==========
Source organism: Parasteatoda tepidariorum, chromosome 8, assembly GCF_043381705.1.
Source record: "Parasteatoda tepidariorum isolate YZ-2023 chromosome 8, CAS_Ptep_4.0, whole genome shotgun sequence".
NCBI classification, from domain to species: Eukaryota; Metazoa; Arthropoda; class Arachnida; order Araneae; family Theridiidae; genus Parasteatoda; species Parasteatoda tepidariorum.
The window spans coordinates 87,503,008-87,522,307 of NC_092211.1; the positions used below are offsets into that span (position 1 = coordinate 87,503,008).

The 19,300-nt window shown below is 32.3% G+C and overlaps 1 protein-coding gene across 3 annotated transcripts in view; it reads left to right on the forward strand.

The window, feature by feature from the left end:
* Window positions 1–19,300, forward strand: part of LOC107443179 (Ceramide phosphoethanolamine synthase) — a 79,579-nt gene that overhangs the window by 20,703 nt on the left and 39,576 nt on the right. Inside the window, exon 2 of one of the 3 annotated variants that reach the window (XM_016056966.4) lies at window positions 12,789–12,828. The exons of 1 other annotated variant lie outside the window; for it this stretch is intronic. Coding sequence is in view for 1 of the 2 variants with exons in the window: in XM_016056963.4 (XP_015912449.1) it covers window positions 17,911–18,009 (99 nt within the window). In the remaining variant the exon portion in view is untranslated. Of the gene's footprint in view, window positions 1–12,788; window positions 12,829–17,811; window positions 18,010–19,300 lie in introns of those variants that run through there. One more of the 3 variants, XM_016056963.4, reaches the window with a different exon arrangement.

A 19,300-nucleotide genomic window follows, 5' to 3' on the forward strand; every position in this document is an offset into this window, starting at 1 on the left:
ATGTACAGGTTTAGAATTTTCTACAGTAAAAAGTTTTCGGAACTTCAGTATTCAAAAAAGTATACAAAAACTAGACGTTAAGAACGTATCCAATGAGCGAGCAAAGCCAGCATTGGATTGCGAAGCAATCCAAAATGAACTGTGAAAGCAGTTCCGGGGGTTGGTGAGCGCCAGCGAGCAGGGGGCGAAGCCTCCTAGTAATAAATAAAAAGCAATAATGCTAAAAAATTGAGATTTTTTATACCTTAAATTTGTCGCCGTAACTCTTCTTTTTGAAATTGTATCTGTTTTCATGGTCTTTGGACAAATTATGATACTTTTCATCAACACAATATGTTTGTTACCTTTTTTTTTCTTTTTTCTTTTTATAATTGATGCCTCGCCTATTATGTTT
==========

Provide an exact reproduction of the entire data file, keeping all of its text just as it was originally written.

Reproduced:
Source organism: Parasteatoda tepidariorum, chromosome 8, assembly GCF_043381705.1.
Source record: "Parasteatoda tepidariorum isolate YZ-2023 chromosome 8, CAS_Ptep_4.0, whole genome shotgun sequence".
NCBI classification, from domain to species: Eukaryota; Metazoa; Arthropoda; class Arachnida; order Araneae; family Theridiidae; genus Parasteatoda; species Parasteatoda tepidariorum.
The window spans coordinates 87,503,008-87,522,307 of NC_092211.1; the positions used below are offsets into that span (position 1 = coordinate 87,503,008).

The 19,300-nt window shown below is 32.3% G+C and overlaps 1 protein-coding gene across 3 annotated transcripts in view; it reads left to right on the forward strand.

The window, feature by feature from the left end:
* Window positions 1–19,300, forward strand: part of LOC107443179 (Ceramide phosphoethanolamine synthase) — a 79,579-nt gene that overhangs the window by 20,703 nt on the left and 39,576 nt on the right. Inside the window, exon 2 of one of the 3 annotated variants that reach the window (XM_016056966.4) lies at window positions 12,789–12,828. The exons of 1 other annotated variant lie outside the window; for it this stretch is intronic. Coding sequence is in view for 1 of the 2 variants with exons in the window: in XM_016056963.4 (XP_015912449.1) it covers window positions 17,911–18,009 (99 nt within the window). In the remaining variant the exon portion in view is untranslated. Of the gene's footprint in view, window positions 1–12,788; window positions 12,829–17,811; window positions 18,010–19,300 lie in introns of those variants that run through there. One more of the 3 variants, XM_016056963.4, reaches the window with a different exon arrangement.

A 19,300-nucleotide genomic window follows, 5' to 3' on the forward strand; every position in this document is an offset into this window, starting at 1 on the left:
ATGTACAGGTTTAGAATTTTCTACAGTAAAAAGTTTTCGGAACTTCAGTATTCAAAAAAGTATACAAAAACTAGACGTTAAGAACGTATCCAATGAGCGAGCAAAGCCAGCATTGGATTGCGAAGCAATCCAAAATGAACTGTGAAAGCAGTTCCGGGGGTTGGTGAGCGCCAGCGAGCAGGGGGCGAAGCCTCCTAGTAATAAATAAAAAGCAATAATGCTAAAAAATTGAGATTTTTTATACCTTAAATTTGTCGCCGTAACTCTTCTTTTTGAAATTGTATCTGTTTTCATGGTCTTTGGACAAATTATGATACTTTTCATCAACACAATATGTTTGTTACCTTTTTTTTTCTTTTTTCTTTTTATAATTGATGCCTCGCCTATTATGTTT